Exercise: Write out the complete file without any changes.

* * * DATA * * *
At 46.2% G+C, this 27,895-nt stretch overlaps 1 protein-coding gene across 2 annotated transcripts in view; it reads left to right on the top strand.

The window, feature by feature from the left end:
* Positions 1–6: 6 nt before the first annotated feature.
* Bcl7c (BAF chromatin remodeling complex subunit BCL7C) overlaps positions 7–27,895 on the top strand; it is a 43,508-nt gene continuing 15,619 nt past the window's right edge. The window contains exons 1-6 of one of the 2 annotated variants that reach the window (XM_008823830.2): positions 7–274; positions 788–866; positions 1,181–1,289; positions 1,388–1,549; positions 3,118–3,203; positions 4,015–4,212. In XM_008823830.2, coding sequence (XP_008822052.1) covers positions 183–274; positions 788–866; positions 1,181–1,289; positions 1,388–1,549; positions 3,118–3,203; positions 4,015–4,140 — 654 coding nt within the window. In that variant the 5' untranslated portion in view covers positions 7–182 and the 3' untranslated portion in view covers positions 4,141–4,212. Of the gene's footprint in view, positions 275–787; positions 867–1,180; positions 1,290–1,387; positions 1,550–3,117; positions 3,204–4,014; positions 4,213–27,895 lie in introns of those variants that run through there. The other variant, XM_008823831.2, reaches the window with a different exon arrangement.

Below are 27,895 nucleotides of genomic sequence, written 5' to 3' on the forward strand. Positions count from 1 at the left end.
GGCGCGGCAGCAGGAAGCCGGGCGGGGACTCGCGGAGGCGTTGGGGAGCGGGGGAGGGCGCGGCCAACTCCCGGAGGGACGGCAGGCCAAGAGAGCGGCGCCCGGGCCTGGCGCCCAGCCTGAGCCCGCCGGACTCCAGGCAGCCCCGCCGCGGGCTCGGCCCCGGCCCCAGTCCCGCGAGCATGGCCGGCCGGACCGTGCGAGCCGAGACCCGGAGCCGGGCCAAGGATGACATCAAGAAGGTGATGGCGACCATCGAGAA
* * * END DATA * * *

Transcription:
At 46.2% G+C, this 27,895-nt stretch overlaps 1 protein-coding gene across 2 annotated transcripts in view; it reads left to right on the top strand.

The window, feature by feature from the left end:
* Positions 1–6: 6 nt before the first annotated feature.
* Bcl7c (BAF chromatin remodeling complex subunit BCL7C) overlaps positions 7–27,895 on the top strand; it is a 43,508-nt gene continuing 15,619 nt past the window's right edge. The window contains exons 1-6 of one of the 2 annotated variants that reach the window (XM_008823830.2): positions 7–274; positions 788–866; positions 1,181–1,289; positions 1,388–1,549; positions 3,118–3,203; positions 4,015–4,212. In XM_008823830.2, coding sequence (XP_008822052.1) covers positions 183–274; positions 788–866; positions 1,181–1,289; positions 1,388–1,549; positions 3,118–3,203; positions 4,015–4,140 — 654 coding nt within the window. In that variant the 5' untranslated portion in view covers positions 7–182 and the 3' untranslated portion in view covers positions 4,141–4,212. Of the gene's footprint in view, positions 275–787; positions 867–1,180; positions 1,290–1,387; positions 1,550–3,117; positions 3,204–4,014; positions 4,213–27,895 lie in introns of those variants that run through there. The other variant, XM_008823831.2, reaches the window with a different exon arrangement.

Below are 27,895 nucleotides of genomic sequence, written 5' to 3' on the forward strand. Positions count from 1 at the left end.
GGCGCGGCAGCAGGAAGCCGGGCGGGGACTCGCGGAGGCGTTGGGGAGCGGGGGAGGGCGCGGCCAACTCCCGGAGGGACGGCAGGCCAAGAGAGCGGCGCCCGGGCCTGGCGCCCAGCCTGAGCCCGCCGGACTCCAGGCAGCCCCGCCGCGGGCTCGGCCCCGGCCCCAGTCCCGCGAGCATGGCCGGCCGGACCGTGCGAGCCGAGACCCGGAGCCGGGCCAAGGATGACATCAAGAAGGTGATGGCGACCATCGAGAA